Compliance Matters

Wine is fermented grape juice which, due to the resultant alcohol, is very heavily regulated on the national, state, and local levels. Those who wish to enter and stay in the wine business have an obligation to know and obey all laws, rules and regulations. WineAmerica is dedicated to ensuring this by providing access to public and private information sources. This is general information, and not legal advice, which should be sought from an attorney.

WineAmerica is not a legal firm, but rather a public policy advocacy organization for the American wine industry. We work very closely with Wine Institute, which represents California wineries but has national and international reach. We also work with members of our State and Regional Associations Advisory Council members from about 25 states and, on some issues, with colleagues in the other beverage alcohol sectors. 

This section is to provide information on basic resources to enhance compliance in the areas of Direct-to-Consumer Shipping, Wine and Health, European Nutrition and Labeling Requirements, and to recommend social responsibility measures. For assistance with compliance matters, we recommend our supplier members Avalara and Sovos ShipCompliant for certain compliance services.

Direct-to-Consumer Shipping: WineAmerica has long been involved with this issue. We are one of the five founding organizations behind Free the Grapes, a national grassroots organization of wineries and wine consumers that sought to remove barriers to direct-to-consumer shipping.. WineAmerica worked with Wine Institute, Family WInemakers of California, Napa Valley Vintners and the now retired Coalition for Free Trade under the Free the Grapes Umbrella. Thanks to the collective work of these organizations and our state partners, the 2005 “Granholm” Supreme Court opened the floodgates and DtC is now allowed to some extent in 47 states. 

Since each state is different, this is a very complicated area, but fortunately Free the Grapes offers public access to the detailed information on its website Direct-To-Consumer Shipping Laws for Wineries. The main thing to know is that any winery wishing to ship into another state must hold the applicable permit from that state, pay all applicable taxes, and obey other laws and regulations. 

Wine and Health: This is another very complex area, with tight legal restrictions on what wineries and winery trade associations may or (mostly) may not say relative to the health effects of wine consumption. The specific regulations are shown below, as part of a larger document accessible here. While wineries and winery trade associations in some other countries, especially Europe, may discuss this, U.S. law forbids it.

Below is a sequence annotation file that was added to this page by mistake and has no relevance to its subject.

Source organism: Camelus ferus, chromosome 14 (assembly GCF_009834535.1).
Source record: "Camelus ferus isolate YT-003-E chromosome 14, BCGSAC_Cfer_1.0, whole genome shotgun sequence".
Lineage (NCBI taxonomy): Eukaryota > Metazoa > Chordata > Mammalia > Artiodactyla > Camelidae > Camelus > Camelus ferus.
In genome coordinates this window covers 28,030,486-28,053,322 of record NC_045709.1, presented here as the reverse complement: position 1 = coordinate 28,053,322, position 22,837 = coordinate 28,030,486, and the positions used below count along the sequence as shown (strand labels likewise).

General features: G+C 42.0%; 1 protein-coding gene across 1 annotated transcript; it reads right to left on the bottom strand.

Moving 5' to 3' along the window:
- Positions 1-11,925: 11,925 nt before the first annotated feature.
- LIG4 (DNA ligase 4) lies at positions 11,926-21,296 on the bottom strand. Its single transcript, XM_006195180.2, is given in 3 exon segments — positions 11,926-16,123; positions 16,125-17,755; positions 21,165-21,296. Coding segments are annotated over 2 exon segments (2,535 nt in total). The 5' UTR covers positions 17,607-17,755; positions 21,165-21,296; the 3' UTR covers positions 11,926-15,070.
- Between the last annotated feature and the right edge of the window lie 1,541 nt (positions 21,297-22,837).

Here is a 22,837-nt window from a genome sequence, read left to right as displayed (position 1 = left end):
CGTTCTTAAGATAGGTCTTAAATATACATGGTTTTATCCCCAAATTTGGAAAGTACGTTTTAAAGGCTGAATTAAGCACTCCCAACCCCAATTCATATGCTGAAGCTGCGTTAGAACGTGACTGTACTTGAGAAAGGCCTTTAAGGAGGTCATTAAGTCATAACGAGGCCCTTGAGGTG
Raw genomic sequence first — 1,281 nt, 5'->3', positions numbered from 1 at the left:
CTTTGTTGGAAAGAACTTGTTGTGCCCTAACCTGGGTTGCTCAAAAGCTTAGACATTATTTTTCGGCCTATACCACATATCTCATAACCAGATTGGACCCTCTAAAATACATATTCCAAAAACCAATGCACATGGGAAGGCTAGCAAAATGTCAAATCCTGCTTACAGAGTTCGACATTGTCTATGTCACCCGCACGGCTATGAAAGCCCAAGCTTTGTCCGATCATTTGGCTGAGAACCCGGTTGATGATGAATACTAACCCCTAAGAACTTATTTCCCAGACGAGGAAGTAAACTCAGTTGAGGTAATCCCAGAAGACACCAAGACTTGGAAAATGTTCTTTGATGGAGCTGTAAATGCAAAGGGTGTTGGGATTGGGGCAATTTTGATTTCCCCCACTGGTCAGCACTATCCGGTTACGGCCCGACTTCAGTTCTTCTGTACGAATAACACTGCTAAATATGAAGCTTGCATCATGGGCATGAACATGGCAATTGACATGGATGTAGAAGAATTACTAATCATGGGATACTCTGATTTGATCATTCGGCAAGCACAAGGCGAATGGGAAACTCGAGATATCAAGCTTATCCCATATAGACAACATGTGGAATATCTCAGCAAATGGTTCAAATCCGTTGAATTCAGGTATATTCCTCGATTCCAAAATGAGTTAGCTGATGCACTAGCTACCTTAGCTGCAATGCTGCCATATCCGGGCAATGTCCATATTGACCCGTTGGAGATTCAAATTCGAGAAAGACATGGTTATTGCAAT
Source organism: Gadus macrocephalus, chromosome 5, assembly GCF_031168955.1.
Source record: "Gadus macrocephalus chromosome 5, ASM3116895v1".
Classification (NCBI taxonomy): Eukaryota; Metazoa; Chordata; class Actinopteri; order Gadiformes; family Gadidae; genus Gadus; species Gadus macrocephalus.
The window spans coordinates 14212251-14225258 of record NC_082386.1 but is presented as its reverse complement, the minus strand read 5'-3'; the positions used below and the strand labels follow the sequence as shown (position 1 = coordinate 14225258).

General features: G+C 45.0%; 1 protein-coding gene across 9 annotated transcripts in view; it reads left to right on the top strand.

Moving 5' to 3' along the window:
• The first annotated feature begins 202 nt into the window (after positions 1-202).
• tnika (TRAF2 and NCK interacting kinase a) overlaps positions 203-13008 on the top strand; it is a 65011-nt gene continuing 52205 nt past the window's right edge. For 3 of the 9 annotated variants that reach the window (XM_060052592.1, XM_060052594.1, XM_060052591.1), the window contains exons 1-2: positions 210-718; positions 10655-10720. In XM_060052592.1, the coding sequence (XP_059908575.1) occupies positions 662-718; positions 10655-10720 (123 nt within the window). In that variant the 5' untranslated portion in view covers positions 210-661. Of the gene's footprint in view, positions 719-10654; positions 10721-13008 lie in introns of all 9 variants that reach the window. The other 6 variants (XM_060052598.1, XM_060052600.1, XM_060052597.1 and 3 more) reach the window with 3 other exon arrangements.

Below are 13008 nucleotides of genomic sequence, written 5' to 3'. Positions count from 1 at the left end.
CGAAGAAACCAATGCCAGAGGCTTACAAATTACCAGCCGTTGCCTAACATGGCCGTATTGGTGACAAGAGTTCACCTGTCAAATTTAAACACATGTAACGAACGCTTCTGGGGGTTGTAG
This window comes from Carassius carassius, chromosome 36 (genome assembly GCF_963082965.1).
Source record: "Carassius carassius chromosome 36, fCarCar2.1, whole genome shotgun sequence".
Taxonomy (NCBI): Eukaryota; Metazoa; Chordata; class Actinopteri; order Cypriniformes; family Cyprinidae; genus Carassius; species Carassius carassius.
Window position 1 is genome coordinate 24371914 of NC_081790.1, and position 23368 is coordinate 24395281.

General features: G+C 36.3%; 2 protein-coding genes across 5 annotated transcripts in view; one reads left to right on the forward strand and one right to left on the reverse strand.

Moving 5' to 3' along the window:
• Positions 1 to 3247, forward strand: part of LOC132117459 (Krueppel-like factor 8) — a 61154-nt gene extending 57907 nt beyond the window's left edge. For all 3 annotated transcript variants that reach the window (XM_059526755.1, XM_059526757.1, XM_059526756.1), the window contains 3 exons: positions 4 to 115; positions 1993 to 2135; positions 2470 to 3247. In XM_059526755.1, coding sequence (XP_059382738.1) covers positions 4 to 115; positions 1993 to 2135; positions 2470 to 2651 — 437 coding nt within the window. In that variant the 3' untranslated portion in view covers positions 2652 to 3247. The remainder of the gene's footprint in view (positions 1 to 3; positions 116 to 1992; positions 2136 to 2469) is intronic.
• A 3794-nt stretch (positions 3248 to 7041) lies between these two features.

Health-related statements

(1) Definitions. When used in this paragraph (h), terms are defined as follows:

(i) Health-related statement means any statement related to health (other than the warning statement required by § 16.21 of this chapter) and includes statements of a curative or therapeutic nature that, expressly or by implication, suggest a relationship between the consumption of alcohol, wine, or any substance found within the wine, and health benefits or effects on health. The term includes both specific health claims and general references to alleged health benefits or effects on health associated with the consumption of alcohol, wine, or any substance found within the wine, as well as health-related directional statements. The term also includes statements and claims that imply that a physical or psychological sensation results from consuming the wine, as well as statements and claims of nutritional value (e.g., statements of vitamin content). Statements concerning caloric, carbohydrate, protein, and fat content do not constitute nutritional claims about the product.

(ii) Specific health claim is a type of health-related statement that, expressly or by implication, characterizes the relationship of the wine, alcohol, or any substance found within the wine, to a disease or health-related condition. Implied specific health claims include statements, symbols, vignettes, or other forms of communication that suggest, within the context in which they are presented, that a relationship exists between wine, alcohol, or any substance found within the wine, and a disease or health-related condition.

(iii) Health-related directional statement is a type of health-related statement that directs or refers consumers to a third party or other source for information regarding the effects on health of wine or alcohol consumption.

(2) Rules for labeling

(i) Health-related statements. In general, labels may not contain any health-related statement that is untrue in any particular or tends to create a misleading impression as to the effects on health of alcohol consumption. TTB will evaluate such statements on a case-by-case basis and may require as part of the health-related statement a disclaimer or some other qualifying statement to dispel any misleading impression conveyed by the health-related statement.